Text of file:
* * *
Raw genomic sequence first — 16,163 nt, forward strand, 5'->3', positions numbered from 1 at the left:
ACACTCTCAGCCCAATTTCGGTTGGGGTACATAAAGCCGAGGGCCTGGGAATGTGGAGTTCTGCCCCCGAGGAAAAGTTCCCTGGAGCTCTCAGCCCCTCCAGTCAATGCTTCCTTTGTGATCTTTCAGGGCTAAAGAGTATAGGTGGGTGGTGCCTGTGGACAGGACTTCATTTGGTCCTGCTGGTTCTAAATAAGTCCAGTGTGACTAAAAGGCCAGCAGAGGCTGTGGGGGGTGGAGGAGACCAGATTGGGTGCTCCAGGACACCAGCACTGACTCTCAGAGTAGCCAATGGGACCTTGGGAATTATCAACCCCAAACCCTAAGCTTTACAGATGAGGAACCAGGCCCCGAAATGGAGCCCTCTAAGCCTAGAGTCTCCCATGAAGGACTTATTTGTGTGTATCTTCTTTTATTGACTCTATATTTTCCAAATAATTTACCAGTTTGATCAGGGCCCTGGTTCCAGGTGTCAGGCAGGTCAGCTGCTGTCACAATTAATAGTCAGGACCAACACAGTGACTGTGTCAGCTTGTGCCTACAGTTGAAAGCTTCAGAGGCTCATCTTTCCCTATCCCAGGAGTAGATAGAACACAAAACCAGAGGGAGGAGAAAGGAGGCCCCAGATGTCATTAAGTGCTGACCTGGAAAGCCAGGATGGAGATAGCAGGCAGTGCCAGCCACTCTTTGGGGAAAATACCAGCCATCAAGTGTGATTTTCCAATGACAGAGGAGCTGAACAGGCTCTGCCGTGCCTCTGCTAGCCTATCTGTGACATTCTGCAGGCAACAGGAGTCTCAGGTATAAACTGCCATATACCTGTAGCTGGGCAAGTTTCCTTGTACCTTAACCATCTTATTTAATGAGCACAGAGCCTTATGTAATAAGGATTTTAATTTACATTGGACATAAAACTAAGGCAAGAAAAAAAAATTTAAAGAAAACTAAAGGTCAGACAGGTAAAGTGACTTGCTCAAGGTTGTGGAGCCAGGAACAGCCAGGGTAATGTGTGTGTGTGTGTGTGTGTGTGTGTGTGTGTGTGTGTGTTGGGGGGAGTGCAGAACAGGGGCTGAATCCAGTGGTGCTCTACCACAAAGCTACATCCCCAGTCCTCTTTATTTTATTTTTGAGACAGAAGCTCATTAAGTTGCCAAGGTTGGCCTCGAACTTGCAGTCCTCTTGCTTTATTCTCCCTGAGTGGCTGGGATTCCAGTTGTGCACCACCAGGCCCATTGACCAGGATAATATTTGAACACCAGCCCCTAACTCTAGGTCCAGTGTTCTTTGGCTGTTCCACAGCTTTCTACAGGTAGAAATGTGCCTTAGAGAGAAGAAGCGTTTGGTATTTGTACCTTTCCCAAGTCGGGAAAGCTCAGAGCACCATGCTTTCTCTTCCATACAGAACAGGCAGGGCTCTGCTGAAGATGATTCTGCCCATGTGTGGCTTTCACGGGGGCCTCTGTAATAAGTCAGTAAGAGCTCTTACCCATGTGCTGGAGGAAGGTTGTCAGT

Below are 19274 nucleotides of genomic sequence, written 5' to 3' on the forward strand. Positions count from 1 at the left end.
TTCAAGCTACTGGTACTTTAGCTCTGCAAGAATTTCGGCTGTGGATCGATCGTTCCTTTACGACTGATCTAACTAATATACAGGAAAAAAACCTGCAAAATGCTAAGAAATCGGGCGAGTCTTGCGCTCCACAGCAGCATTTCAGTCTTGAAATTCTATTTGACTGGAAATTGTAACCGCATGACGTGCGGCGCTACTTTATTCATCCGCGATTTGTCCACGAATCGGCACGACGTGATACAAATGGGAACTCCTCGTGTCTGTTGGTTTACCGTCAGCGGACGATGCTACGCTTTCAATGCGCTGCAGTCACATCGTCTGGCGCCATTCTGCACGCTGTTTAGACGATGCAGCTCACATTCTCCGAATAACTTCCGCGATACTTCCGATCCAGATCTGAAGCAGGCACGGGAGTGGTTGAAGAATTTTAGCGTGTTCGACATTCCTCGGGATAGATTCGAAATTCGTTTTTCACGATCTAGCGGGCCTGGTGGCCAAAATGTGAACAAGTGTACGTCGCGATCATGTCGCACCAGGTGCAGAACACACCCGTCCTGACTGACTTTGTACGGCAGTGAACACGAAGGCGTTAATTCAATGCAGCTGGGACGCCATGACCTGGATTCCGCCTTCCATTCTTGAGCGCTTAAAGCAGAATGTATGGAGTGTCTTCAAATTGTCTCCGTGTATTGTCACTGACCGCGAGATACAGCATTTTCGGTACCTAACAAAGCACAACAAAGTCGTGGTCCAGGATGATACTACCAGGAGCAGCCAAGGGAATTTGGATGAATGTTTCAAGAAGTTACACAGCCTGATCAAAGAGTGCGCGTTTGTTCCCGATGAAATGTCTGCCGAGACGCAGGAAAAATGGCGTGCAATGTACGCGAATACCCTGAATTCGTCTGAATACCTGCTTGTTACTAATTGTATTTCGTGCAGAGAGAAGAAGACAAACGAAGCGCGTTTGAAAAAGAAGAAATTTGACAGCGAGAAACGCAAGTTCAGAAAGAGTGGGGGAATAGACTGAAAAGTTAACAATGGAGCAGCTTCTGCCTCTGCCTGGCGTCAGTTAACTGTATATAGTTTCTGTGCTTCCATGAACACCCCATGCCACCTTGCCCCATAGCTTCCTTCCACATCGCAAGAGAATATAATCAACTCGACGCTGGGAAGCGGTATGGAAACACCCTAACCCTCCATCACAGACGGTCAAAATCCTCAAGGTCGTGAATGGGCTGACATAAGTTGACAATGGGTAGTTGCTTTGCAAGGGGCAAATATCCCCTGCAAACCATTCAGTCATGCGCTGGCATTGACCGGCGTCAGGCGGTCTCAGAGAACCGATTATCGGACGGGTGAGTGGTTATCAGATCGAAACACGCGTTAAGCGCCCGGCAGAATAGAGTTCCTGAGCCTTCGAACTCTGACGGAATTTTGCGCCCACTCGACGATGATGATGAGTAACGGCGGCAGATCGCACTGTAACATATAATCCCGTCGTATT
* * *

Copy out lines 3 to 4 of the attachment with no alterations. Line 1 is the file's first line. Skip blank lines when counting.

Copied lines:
Below are 19274 nucleotides of genomic sequence, written 5' to 3' on the forward strand. Positions count from 1 at the left end.
TTCAAGCTACTGGTACTTTAGCTCTGCAAGAATTTCGGCTGTGGATCGATCGTTCCTTTACGACTGATCTAACTAATATACAGGAAAAAAACCTGCAAAATGCTAAGAAATCGGGCGAGTCTTGCGCTCCACAGCAGCATTTCAGTCTTGAAATTCTATTTGACTGGAAATTGTAACCGCATGACGTGCGGCGCTACTTTATTCATCCGCGATTTGTCCACGAATCGGCACGACGTGATACAAATGGGAACTCCTCGTGTCTGTTGGTTTACCGTCAGCGGACGATGCTACGCTTTCAATGCGCTGCAGTCACATCGTCTGGCGCCATTCTGCACGCTGTTTAGACGATGCAGCTCACATTCTCCGAATAACTTCCGCGATACTTCCGATCCAGATCTGAAGCAGGCACGGGAGTGGTTGAAGAATTTTAGCGTGTTCGACATTCCTCGGGATAGATTCGAAATTCGTTTTTCACGATCTAGCGGGCCTGGTGGCCAAAATGTGAACAAGTGTACGTCGCGATCATGTCGCACCAGGTGCAGAACACACCCGTCCTGACTGACTTTGTACGGCAGTGAACACGAAGGCGTTAATTCAATGCAGCTGGGACGCCATGACCTGGATTCCGCCTTCCATTCTTGAGCGCTTAAAGCAGAATGTATGGAGTGTCTTCAAATTGTCTCCGTGTATTGTCACTGACCGCGAGATACAGCATTTTCGGTACCTAACAAAGCACAACAAAGTCGTGGTCCAGGATGATACTACCAGGAGCAGCCAAGGGAATTTGGATGAATGTTTCAAGAAGTTACACAGCCTGATCAAAGAGTGCGCGTTTGTTCCCGATGAAATGTCTGCCGAGACGCAGGAAAAATGGCGTGCAATGTACGCGAATACCCTGAATTCGTCTGAATACCTGCTTGTTACTAATTGTATTTCGTGCAGAGAGAAGAAGACAAACGAAGCGCGTTTGAAAAAGAAGAAATTTGACAGCGAGAAACGCAAGTTCAGAAAGAGTGGGGGAATAGACTGAAAAGTTAACAATGGAGCAGCTTCTGCCTCTGCCTGGCGTCAGTTAACTGTATATAGTTTCTGTGCTTCCATGAACACCCCATGCCACCTTGCCCCATAGCTTCCTTCCACATCGCAAGAGAATATAATCAACTCGACGCTGGGAAGCGGTATGGAAACACCCTAACCCTCCATCACAGACGGTCAAAATCCTCAAGGTCGTGAATGGGCTGACATAAGTTGACAATGGGTAGTTGCTTTGCAAGGGGCAAATATCCCCTGCAAACCATTCAGTCATGCGCTGGCATTGACCGGCGTCAGGCGGTCTCAGAGAACCGATTATCGGACGGGTGAGTGGTTATCAGATCGAAACACGCGTTAAGCGCCCGGCAGAATAGAGTTCCTGAGCCTTCGAACTCTGACGGAATTTTGCGCCCACTCGACGATGATGATGAGTAACGGCGGCAGATCGCACTGTAACATATAATCCCGTCGTATT